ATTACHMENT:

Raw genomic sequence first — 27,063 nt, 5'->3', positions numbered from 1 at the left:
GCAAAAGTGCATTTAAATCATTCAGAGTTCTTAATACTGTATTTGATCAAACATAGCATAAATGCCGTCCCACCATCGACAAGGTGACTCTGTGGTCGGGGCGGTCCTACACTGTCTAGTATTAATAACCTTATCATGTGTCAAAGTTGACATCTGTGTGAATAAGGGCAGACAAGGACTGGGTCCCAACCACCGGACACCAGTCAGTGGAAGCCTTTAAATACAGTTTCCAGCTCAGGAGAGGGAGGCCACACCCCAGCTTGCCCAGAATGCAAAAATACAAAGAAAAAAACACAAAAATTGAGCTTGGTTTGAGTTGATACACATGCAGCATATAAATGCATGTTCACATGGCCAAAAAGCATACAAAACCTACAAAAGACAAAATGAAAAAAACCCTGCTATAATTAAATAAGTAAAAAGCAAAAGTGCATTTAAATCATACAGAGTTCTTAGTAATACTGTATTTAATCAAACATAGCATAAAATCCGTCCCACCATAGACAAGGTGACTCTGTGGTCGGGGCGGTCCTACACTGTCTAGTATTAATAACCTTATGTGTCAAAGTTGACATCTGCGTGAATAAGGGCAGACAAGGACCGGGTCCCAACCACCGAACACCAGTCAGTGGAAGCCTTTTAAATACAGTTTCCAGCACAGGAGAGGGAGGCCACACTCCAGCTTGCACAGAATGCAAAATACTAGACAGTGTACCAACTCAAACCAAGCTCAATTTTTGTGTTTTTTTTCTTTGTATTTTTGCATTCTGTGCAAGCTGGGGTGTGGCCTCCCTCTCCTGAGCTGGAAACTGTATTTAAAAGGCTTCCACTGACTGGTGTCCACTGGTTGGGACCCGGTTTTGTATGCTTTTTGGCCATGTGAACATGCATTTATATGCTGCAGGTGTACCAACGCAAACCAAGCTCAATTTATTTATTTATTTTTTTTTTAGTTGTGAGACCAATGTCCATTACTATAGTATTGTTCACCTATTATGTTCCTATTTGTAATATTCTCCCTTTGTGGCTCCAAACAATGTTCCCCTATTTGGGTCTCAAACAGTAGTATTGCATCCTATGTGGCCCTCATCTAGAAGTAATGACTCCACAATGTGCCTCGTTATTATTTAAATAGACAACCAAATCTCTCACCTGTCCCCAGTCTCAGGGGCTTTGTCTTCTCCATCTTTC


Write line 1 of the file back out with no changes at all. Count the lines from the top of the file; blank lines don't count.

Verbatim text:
Raw genomic sequence first — 27,063 nt, 5'->3', positions numbered from 1 at the left: